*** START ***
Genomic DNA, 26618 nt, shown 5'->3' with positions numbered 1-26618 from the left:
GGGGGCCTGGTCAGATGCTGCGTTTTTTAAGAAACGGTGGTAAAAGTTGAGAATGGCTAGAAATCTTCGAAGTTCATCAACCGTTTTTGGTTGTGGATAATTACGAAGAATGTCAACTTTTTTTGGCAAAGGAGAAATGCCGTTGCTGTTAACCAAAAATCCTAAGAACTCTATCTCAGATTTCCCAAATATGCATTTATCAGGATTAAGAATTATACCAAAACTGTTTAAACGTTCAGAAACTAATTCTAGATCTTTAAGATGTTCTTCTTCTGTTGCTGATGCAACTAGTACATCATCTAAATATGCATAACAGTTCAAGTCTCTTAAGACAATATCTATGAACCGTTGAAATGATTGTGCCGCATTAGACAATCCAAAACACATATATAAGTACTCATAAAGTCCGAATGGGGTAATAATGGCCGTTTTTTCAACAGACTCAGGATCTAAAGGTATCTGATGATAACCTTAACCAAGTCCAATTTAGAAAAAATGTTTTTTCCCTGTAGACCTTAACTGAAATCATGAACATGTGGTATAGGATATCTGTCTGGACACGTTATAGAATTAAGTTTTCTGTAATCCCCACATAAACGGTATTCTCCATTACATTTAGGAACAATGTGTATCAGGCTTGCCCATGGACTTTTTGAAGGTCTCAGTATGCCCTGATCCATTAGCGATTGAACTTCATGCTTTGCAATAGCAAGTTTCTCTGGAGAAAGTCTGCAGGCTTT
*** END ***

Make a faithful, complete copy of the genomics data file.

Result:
Genomic DNA, 26618 nt, shown 5'->3' with positions numbered 1-26618 from the left:
GGGGGCCTGGTCAGATGCTGCGTTTTTTAAGAAACGGTGGTAAAAGTTGAGAATGGCTAGAAATCTTCGAAGTTCATCAACCGTTTTTGGTTGTGGATAATTACGAAGAATGTCAACTTTTTTTGGCAAAGGAGAAATGCCGTTGCTGTTAACCAAAAATCCTAAGAACTCTATCTCAGATTTCCCAAATATGCATTTATCAGGATTAAGAATTATACCAAAACTGTTTAAACGTTCAGAAACTAATTCTAGATCTTTAAGATGTTCTTCTTCTGTTGCTGATGCAACTAGTACATCATCTAAATATGCATAACAGTTCAAGTCTCTTAAGACAATATCTATGAACCGTTGAAATGATTGTGCCGCATTAGACAATCCAAAACACATATATAAGTACTCATAAAGTCCGAATGGGGTAATAATGGCCGTTTTTTCAACAGACTCAGGATCTAAAGGTATCTGATGATAACCTTAACCAAGTCCAATTTAGAAAAAATGTTTTTTCCCTGTAGACCTTAACTGAAATCATGAACATGTGGTATAGGATATCTGTCTGGACACGTTATAGAATTAAGTTTTCTGTAATCCCCACATAAACGGTATTCTCCATTACATTTAGGAACAATGTGTATCAGGCTTGCCCATGGACTTTTTGAAGGTCTCAGTATGCCCTGATCCATTAGCGATTGAACTTCATGCTTTGCAATAGCAAGTTTCTCTGGAGAAAGTCTGCAGGCTTT